Pathogen Polyomics BIOL5299
- Academic Session: 2019-20
- School: Infection Immunity and Inflammation
- Credits: 20
- Level: Level 5 (SCQF level 11)
- Typically Offered: Semester 2
- Available to Visiting Students: No
- Available to Erasmus Students: No
This course will provide hands-on experience of an integrative omics approach to investigations into the mechanisms by which a human parasite, Leishmania, develops resistance to drugs used to treat it. The course will cover next generation sequence analysis, including the analysis of whole genome sequence data and sequence read assembly and data mining; proteomics data analysis, including informatics approaches to the problem of large-scale protein identification; and informatics approaches to metabolite identification from metabolomics data. It will also cover the use of protein structural analysis techniques to investigate the molecular mechanisms underlying drug resistance. The course will show how integrative analysis across these omics levels can be utilised to reveal more about the biology of this system than each level can alone. The critical importance of statistics and modelling of biological systems will also be emphasised across the different parts of the project.
The course will run in one of the three designated timetable blocks in Semester 2. Contact teaching for this course will take place over 5 or 6 weeks. Lecture/Tutorial sessions of 1-3 hours duration several times per week; computer practical sessions of 1-3 hours several times per week.
Requirements of Entry
Computer lab practical report (80%).
Oral presentation (group) (20%).
Are reassessment opportunities available for all summative assessments? No
Reassessments are normally available for all courses, except those that contribute to the Honours classification. For non-Honours courses, students are offered reassessment in all or any of the components of assessment if the satisfactory (threshold) grade for the overall course is not achieved at the first attempt. This is normally grade D3 for undergraduate students and grade C3 for postgraduate students. Exceptionally it may not be possible to offer reassessment of some coursework items, in which case the mark achieved at the first attempt will be counted towards the final course grade. Any such exceptions for this course are described below:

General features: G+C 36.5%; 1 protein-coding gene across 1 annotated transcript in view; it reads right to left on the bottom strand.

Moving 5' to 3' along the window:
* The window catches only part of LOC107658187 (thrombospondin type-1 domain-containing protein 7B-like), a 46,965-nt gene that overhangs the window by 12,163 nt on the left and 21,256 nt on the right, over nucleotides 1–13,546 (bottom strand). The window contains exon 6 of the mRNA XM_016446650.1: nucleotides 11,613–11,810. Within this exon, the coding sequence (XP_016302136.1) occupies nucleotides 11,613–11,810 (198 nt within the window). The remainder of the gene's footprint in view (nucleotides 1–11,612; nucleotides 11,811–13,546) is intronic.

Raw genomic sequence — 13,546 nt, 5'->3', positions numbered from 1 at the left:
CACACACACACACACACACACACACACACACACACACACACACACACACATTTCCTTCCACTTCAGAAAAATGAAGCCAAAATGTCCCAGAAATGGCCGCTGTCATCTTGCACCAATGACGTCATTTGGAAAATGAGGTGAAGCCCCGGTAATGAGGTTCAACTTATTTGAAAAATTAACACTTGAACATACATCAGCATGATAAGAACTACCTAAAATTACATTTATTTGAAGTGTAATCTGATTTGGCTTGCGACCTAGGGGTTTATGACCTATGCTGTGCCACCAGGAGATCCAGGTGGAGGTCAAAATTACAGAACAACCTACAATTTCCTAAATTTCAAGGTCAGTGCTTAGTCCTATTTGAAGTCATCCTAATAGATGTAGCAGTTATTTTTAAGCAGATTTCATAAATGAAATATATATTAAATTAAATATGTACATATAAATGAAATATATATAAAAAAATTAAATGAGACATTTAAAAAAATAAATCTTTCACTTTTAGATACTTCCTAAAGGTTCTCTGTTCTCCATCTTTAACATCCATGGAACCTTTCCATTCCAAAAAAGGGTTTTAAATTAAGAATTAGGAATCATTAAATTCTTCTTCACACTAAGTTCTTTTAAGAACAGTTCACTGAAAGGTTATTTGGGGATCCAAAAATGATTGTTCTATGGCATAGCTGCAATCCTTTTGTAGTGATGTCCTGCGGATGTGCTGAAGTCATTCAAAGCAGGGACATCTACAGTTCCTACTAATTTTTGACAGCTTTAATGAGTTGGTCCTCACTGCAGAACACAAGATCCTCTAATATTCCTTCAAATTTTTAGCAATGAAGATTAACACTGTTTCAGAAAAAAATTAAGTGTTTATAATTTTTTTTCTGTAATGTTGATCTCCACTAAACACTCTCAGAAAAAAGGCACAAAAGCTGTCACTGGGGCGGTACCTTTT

Group oral presentations cannot be re-assessed unless the entire group are eligible for re-assessment and have chosen to be re-assessed in that item of assessment.
Computer lab report coursework assessments for this course can be reassessed. Reassessment will not involve re-doing the lab report for reasons of fairness, but will instead involve doing an alternative piece of work addressing the same learning objectives.
This course aims to equip students with extensive, critical and integrative understanding of how integrated 'polyomics' approaches enrich biological inference from multiple omics datasets. Students will have the chance to put these analysis concepts into practice during extensive computer lab practicals and will develop analytical skills and a thorough appreciation of the value of statistics in omics analyses, practical computing skills and the ability to assess critically, and in the appropriate biological context, procedures for integrating the results of multiple omics analyses.
Intended Learning Outcomes of Course
By the end of this course, students will be able to:
■ Creatively apply and critically discuss the principles underlying:
- the use of next generation sequencing to infer the functional attributes of sequences within
- the use of proteomic analysis to identify proteins in biological samples, to identify
differences in abundance of individual proteins between samples, and to show how
identified proteins can be related to functional regions within a genome sequence;
- the use of metabolomic analysis to infer the components and connectivity of metabolic
networks within cells;
- the use of protein structure predictions to investigate how mutations affect protein function;
■ Critically evaluate the utility of studying genomes, proteomes and metabolomes simultaneously in deriving novel biological inferences that cannot be made using each dataset alone;
■ Critically discuss the importance of statistical rigour in generating meaningful inference from omics outputs;
■ Synthesise polyomics data to derive meaningful biological inferences;
■ Demonstrate, through the creative use of computing approaches, the principal skills involved in analysing omics datasets in the areas of genomics, proteomics, metabolomics and the analysis of protein structure and biophysical properties of proteins.
■ Work in teams to design critically and construct creatively a group presentation on a topic related to the work carried out in this course using electronic aids (e.g.Powerpoint), and deliver the presentation to an audience with clarity.
Minimum Requirement for Award of Credits
Students must submit at least 75% by weight of the components (including examinations) of the course's summative assessment.